Rabbits are prone to self-injury during restraint and handling, especially luxation and sub-luxation of the vertebrae caused by kicking with powerful rear legs. Restraint, therefore, must minimize this risk. The author prefers using a burrito-style towel wrap with either the head or caudal portion of the rabbit exposed, depending on desired collection site.
Guinea pigs and larger rodents can often be restrained by simply grasping them securely around the shoulders and thorax or with a towel wrap. It becomes exceedingly difficult to safely manually restrain species smaller than the guinea pig for blood collection.
For individuals where manual restraint for sample collection is difficult and risky, or patient struggling is excessive, sedation and/or anesthesia should be considered. The risk of sedation and anesthesia must be balanced against the risk of foregoing diagnostic blood testing. Various sedation and protocols can be considered, and method should be chosen depending on a number of factors, including overall patient condition. Methods include simple sedation, and anesthesia with injectable and/or inhalant agents.
Blood Sample Collection Sites
Sample site is based on clinical experience and practitioner preference. Author preferences are listed in table 1. The greatest limiting factors in regard to site selection are patient size and ability to safely restrain.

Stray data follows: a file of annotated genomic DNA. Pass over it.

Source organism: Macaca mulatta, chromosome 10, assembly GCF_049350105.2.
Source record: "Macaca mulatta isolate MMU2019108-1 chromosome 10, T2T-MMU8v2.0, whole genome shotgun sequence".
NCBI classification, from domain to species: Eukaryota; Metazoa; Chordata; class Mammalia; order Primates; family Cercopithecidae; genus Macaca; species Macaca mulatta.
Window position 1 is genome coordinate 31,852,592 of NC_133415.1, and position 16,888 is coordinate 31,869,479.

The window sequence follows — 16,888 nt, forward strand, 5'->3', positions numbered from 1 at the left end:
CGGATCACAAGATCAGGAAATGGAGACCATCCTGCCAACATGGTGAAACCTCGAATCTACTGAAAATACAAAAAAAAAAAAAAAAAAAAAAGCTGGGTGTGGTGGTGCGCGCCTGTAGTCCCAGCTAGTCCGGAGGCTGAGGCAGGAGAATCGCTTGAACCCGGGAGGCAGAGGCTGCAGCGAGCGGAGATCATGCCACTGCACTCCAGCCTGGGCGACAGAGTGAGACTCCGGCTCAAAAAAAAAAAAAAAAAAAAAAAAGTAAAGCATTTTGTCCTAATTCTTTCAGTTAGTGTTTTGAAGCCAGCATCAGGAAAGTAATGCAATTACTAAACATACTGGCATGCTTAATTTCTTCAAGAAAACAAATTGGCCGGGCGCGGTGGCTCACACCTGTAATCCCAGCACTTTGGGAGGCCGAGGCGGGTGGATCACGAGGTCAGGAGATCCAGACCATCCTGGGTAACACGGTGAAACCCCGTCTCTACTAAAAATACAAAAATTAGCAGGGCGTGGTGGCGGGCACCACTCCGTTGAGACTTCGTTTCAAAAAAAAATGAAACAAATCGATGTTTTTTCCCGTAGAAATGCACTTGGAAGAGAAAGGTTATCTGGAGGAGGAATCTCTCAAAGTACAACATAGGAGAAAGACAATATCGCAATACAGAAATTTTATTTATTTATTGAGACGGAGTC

Notes on Sample Collection from the Vena Cava
Exotic practitioners have utilized the vena cava as a safe and effective method of sample collection for many years. Careful understanding of the anatomical relationship of the vessel, the heart and external landmarks greatly reduces risk. In the ferret, the vena cava is exceptionally long due to relative caudal placement of the heart in the thoracic cavity. The cava is surrounded and protected by fat, and is accessible just below the notch of the sternal manubrium. Correct needle placement is very shallow, and poses no risk to inadvertent penetration of the heart.
The cava is shorter in other species, and the distance between accessible vessel and the heart is progressively smaller as patient size decreases. Use of small, short needles (1/2 and 5/8th inch) reduces risk. In all but very small guinea pigs, these needles are too short to reach the heart. In other smaller species, however, risk of cardiac penetration is greater, and the practitioner must avoid advancing the needle into the thoracic cavity. It should be noted that in most cases, inadvertent cardiac puncture is fortunately not associated with severe complications or death.
The general procedure for vena cava puncture is as follows:
- Isolate the center of the cranial sternum and manubrium
- Insert a 25-27 g needle to the right or left of the manubrium at a slight angle aiming for the opposing hip
- Advance the needle while applying negative pressure, redirecting slightly until a flash of blood is detected. The vessel is very close to the surface under the cranial sternum, and it is not necessary to advance the needle very far
- Blood should flow readily after detecting the flash. Failure to flow often means the needle was advanced into and through the vessel, or the bevel is obstructed by the vessel wall. Pull out, rotate and/or redirect slightly until blood flow improves.
References available upon request.